House 406, named for the area code of Montana (although I never quite figured out why), has noble intentions.
They feature a seasonal menu and promote the sourcing of ingredients from local purveyors and farms. That’s all good. And certainly the sprawling suburb of Northbrook could always use another date-night restaurant.
But whereas North Shore restaurants like Found Kitchen and Boltwood in Evanston, Guildhall in Glencoe or Abigail’s in Highland Park have found the sweet spot in combining farm-to-table with urban cool, House 406 just misses—at least for now.
Northbrook Native Returns
Jennifer Eisen, a Northbrook native, was the longtime right hand of “Top Chef” winner Stephanie Izard (The Girl & The Goat, Little Goat). She’s opened House 406 with partner and Chef Eloin Amador (previously of Mantuano’s and Gioco) and the dinner menu is enticing, filled with happy buzzwords like “confit sliders,” “preserved lemon” and “beer-brined.” But there’s a general heaviness to the menu—lots of cream sauces, for instance—that seems out of step.
The wine list definitely needs work. Not the wines themselves, mind you, which appear well chosen, although no vintages are listed, so I can’t really be sure. That might be something that slipped through the cracks, but if you’re asking a patron to put down $145 for a Chanson “Les Clos” Burgundy, that information is pertinent.
The space is dark and clubby; you almost forget you’re in a strip mall—at least until someone parks right in front of the door and their brights shine through the glass doors and blind you. That could be easily fixed with café curtains or a scrim on the door.
Relax with one of their yummy craft cocktails (all $12), like The Hound, a refreshing and citrusy concoction of Plymouth Gin, Pamplemousse Rose, St. Germain and Perrier grapefruit. They feature Temperance Beer and other local brews, a touch I like.
You can’t go wrong with the Duck Confit Sliders ($13) with Plum Slaw, Butter Lettuce and fragrant Truffle Aioli. The duck was a bit dry, but full of flavor. The brioche slider rolls from Highland Baking were pillowy and perfect.
If you’re a Wedge ($9) fan, there’s much to love in 406’s version, including an ice-cold chunk of iceberg lettuce, chopped hard-boiled eggs, tomatoes, red onion and avocado, topped with bacon bits from nearby Hofherr Butcher Shop and homemade blue-cheese dressing. A steakhouse favorite, and well priced.
The Harvest Salad ($9), a light and tasty starter, also featured Hooks Blue cheese, along with red leaf lettuce, Brussels sprout leaves, apples, fennel and mint, tossed in a slightly sweet apple cider vinaigrette. Burrata ($12) lovers should enjoy the version here, paired with shaved apricots, fried pancetta, Marcona almonds and arugula, but the sweetness of the fig-shallot vinaigrette was overpowering; a drizzle would have sufficed.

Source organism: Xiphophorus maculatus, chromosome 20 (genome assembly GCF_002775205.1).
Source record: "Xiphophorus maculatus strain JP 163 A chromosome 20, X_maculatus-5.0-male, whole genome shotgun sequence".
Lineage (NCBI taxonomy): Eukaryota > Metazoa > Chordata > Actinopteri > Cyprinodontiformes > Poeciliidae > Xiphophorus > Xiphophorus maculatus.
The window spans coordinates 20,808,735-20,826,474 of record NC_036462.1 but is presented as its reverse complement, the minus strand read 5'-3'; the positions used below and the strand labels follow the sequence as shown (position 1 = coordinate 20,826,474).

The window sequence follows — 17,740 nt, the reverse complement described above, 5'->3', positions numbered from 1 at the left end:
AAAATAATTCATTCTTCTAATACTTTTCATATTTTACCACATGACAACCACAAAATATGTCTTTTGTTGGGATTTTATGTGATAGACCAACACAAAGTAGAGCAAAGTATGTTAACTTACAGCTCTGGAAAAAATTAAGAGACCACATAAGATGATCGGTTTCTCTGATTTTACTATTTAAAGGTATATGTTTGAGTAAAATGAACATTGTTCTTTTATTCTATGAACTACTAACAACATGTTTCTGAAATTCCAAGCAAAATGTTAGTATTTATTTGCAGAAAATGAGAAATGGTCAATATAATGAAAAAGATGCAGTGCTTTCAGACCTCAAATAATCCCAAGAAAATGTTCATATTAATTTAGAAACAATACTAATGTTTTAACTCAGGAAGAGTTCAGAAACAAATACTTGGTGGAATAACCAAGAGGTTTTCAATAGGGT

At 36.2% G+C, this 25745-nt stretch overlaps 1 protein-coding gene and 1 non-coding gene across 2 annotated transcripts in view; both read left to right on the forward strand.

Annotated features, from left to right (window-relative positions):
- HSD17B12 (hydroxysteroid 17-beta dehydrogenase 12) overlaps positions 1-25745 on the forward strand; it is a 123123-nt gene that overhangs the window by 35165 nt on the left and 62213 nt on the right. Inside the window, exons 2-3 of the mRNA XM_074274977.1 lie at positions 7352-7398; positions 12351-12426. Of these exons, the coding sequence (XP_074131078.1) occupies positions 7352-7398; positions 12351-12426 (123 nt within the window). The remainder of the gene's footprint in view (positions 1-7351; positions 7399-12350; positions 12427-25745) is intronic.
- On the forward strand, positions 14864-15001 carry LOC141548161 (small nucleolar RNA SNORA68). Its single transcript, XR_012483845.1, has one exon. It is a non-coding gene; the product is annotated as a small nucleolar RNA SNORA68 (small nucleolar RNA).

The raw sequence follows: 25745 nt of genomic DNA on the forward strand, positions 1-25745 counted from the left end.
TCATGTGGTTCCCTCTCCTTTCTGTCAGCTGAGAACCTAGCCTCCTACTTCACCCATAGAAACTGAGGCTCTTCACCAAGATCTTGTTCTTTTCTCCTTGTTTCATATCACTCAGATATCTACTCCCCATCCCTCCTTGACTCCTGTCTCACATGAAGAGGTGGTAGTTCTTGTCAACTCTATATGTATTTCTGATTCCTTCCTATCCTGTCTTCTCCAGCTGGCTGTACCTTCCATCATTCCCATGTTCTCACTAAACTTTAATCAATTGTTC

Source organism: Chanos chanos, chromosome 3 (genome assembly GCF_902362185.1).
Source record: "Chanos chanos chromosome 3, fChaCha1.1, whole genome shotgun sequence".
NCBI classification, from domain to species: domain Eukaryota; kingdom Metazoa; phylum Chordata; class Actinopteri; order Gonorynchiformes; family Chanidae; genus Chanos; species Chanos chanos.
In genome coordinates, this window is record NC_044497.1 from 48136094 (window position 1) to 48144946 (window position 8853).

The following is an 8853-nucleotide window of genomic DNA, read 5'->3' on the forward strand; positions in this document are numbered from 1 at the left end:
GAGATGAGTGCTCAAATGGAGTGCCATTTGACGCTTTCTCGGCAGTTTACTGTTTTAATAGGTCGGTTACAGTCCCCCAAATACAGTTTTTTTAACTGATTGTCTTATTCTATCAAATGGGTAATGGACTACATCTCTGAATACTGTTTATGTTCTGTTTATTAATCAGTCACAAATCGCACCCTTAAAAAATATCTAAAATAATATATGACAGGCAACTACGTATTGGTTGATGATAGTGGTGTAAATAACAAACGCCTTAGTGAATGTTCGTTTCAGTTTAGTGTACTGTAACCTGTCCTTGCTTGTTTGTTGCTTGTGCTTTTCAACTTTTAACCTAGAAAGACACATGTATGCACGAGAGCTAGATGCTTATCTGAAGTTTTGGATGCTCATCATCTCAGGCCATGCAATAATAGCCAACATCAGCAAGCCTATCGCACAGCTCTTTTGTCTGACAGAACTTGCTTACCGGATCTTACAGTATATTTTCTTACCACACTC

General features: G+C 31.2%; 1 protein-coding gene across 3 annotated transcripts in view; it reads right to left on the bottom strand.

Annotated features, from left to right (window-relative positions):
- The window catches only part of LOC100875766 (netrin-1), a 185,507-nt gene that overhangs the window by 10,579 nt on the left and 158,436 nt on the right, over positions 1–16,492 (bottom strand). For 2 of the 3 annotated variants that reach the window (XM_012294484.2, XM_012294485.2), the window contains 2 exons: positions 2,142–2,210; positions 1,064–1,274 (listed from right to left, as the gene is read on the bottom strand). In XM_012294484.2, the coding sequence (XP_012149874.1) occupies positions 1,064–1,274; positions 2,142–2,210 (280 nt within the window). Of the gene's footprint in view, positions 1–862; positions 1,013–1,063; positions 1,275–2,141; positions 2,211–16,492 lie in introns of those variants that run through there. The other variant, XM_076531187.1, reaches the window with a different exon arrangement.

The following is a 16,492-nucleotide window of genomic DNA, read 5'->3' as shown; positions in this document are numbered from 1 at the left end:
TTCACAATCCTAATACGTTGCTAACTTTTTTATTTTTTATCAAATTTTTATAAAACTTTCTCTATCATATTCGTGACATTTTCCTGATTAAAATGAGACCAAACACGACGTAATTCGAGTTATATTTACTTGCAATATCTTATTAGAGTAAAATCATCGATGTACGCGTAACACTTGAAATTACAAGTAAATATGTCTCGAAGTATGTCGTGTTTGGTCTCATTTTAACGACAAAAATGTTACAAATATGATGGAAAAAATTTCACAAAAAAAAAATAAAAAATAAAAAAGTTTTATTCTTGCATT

Entrées here are substantial, and the proteins were well cooked across the board, whether fish, fowl or beef. The problem was the side dishes: nearly every one of which missed the mark. The Halibut ($29) with monk beans, peas, corn, cherry tomatoes and olives was surprisingly bland; the Grilled Skuna Bay Salmon ($26) sounded promising, but while the fish itself was beautiful, the quinoa salad it sat atop was absolutely tasteless. Even the avocado Chimichurri couldn’t rescue the dish.
Beer-Brined Airline Chicken ($22) had a similar problem with the accompanying Parmesan polenta, which was way underseasoned. The star of the night were the tender Braised Short Ribs ($31) with braised bok choy and smashed potatoes. Not the lightest of dishes, to be sure, but full-flavored and thoughtfully prepared and seasoned.
Ignore the siren call of Farm Carrots Elotes-Style ($8), because it tasted like steamed carrots covered in mayonnaise. I saw what they were going for, but the carrots needing a good roasting, the lime aioli should’ve been used sparingly, and more lime juice added for contrast. Couldn’t taste the billed cayenne pepper. The Classic Creamed Spinach ($8) was swimming in cream (even more so than you would ordinarily expect).
Although the Cheesecake ($8) was ho-hum, we found a bright spot in dessert. You might think that a Chocolate Semifreddo ($8) with Puppy Chow was ill conceived, but you would be wrong. The Puppy Chow crust (made of the requisite trio of Chex Mix, peanut butter and confectioner’s sugar) was the perfect texture and flavor foil for the creamy frozen chocolate interior. It was topped with marshmallow meringue (hello, S’Mores!) and drizzled with chocolate sauce. Yum.
I’m pulling for House 406 to succeed. I’m disappointed that this review isn’t more positive; I only wish I had more positive news at this point. But many of these are easy fixes. Open only a month, they have yet to hit their stride. My fingers are crossed.
3 out of 5 stars (B)
1143 1/2 Church St.
Photos by Jesse Lirola.